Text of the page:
April 3, 2008 — Vol. 43, No. 34
Send this page to a friend!


Congress examines military mental health policies

Jim Abrams

WASHINGTON — Chris Scheuerman believes the military he served for 20 years failed his son Jason by discounting the 20-year-old’s mental health problems before Jason shot himself to death in his Iraq barracks almost three years ago.

Carefully choosing his words before a hushed congressional audience, Scheuerman spoke of how the young private’s superiors largely ignored his obvious signs of distress and expressions of alarm from his family in the days leading up to his suicide.

“I do not believe there is a safety net right now for those who fall through,” Scheuerman told a House of Representatives Armed Services subcommittee meeting held March 14. His military service included Army medicine in the Special Forces.

Scheuerman was among several who spoke of their experiences with the military’s mental health system at a time when military personnel, facing prolonged warfare and lengthy deployments, are under particular stress.

Army Chief Warrant Officer Richard Gutteridge, an Iraq War veteran treated for post-traumatic stress disorder (PTSD), spoke of the abiding prejudices toward those with mental health problems.

“PTSD sufferers are lepers without lesions,” he said.

At the same time, Gutteridge and others spoke of improvements in the military responses to the high levels of PTSD, mental health problems and brain injuries among those serving in Iraq and Afghanistan.

Gutteridge praised the “passionate mental health advisers” at Walter Reed Army Medical Center in Washington, where he was treated.

“The specialized care program was awesome,” he said.

Dr. S. Ward Casscells, assistant secretary of defense for health affairs, and the surgeons general of the Army, Navy and Air Force also outlined their efforts to recruit more mental health professionals, provide prompt care for those with psychological issues and extend outreach programs to military personnel and their families.

The military is “charging their battle buddies, enlisted leaders and their company commanders to identify people who are struggling,” Casscells said. “Early detection is important.”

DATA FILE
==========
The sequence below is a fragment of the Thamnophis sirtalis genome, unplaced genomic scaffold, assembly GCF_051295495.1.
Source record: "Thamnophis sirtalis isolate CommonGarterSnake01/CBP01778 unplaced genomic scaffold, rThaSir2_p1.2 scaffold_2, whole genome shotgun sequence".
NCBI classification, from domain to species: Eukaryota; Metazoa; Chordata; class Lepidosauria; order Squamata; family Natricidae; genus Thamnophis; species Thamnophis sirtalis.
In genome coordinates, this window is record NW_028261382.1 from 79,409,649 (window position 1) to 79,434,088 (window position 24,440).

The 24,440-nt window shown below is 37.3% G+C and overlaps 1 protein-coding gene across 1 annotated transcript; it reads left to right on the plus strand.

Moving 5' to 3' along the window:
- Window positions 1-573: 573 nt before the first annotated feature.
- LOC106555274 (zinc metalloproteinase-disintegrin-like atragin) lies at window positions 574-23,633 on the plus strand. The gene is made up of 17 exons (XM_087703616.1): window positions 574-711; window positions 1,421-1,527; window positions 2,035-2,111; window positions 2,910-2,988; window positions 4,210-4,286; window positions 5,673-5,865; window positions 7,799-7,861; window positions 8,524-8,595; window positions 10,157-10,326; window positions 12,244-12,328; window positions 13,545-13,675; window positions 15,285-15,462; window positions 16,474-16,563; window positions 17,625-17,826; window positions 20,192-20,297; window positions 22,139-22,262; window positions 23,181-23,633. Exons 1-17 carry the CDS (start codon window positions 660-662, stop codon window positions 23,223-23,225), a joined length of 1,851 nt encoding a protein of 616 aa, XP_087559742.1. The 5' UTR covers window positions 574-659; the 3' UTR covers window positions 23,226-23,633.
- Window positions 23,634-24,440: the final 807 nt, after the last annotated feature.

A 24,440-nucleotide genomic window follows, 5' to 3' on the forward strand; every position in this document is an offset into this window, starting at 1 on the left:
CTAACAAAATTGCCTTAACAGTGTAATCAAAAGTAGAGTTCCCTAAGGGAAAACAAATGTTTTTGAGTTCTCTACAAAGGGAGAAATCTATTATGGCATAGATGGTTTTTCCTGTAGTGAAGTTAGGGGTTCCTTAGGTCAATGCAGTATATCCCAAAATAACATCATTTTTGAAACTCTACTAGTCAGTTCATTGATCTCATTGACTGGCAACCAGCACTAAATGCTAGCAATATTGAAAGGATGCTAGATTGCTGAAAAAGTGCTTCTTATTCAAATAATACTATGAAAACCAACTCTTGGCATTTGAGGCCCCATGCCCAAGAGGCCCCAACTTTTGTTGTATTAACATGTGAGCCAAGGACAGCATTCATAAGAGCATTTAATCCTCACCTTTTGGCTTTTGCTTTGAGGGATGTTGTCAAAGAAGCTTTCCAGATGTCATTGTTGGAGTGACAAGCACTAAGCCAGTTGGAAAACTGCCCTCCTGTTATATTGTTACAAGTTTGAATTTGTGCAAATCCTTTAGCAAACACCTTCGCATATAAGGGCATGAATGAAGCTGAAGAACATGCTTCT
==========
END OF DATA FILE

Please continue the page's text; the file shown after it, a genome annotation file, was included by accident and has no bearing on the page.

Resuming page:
Democratic Rep. Susan Davis of California, chairwoman of the Armed Services military personnel subcommittee, urged further improvements. With multiple long-term deployments, mental health “weighs heavily upon the readiness of our force, our ability to retain combat veterans and our obligation to care for those who volunteer to serve our nation,” she said.

An increase in military suicides — the Army said recently that as many as 121 soldiers committed suicide last year, more than double the number reported in 2001 — has dramatized the issue. Casscells said that although the suicide rate is still below that of the civilian population, it is of serious concern.

Chris Scheuerman’s travails over his son’s suicide, which he earlier shared with The Associated Press for an extensive AP article, included both frustrations over how his son was treated and obstacles to getting information about his death.

He told the hearing that three weeks before Jason’s death, the family contacted the Army about suicidal e-mails, but got no response. Despite his son’s erratic behavior, including putting the muzzle of his weapon in his mouth, and concerns expressed by his chaplain, the base psychologist told his commanders to send him back to his unit because he was capable of feigning mental illness to get out of the Army.

Soldiers with mental problems should be afforded a second opinion, from a civilian psychologist, by teleconference if necessary, Scheuerman said.

“It should be mandatory for psychologists to contact family to gather pertinent information,” he said. “If they had called us, there would have been a different outcome.”

Gutteridge related how he had begun suffering from nightmares, anger, “horrible thoughts” and heavy drinking after he was redeployed from Iraq to Germany last year.

“Reliving the horror of evacuating fallen soldiers’ and Marines’ remains, as well as searching through body bags for dog tags and watching soldiers die, was too much,” he said.

But when his condition worsened, Gutteridge was told it would be three weeks before he could get an appointment with his nurse practitioner or a doctor.

“The only way to get immediate help was to be suicidal,” he said. The military embeds journalists in units, he said; “why can’t we embed more mental health providers?”

U.S. Rep. Bob Etheridge, D-N.C., said the system had failed Pvt. Scheuerman and others, with the military “intent on treating this as a public relations problem rather than a mental health problem.”

“I’m hopeful this is beginning to change,” Etheridge said.

(Associated Press)

Click here to send a letter to the editor

Back to Top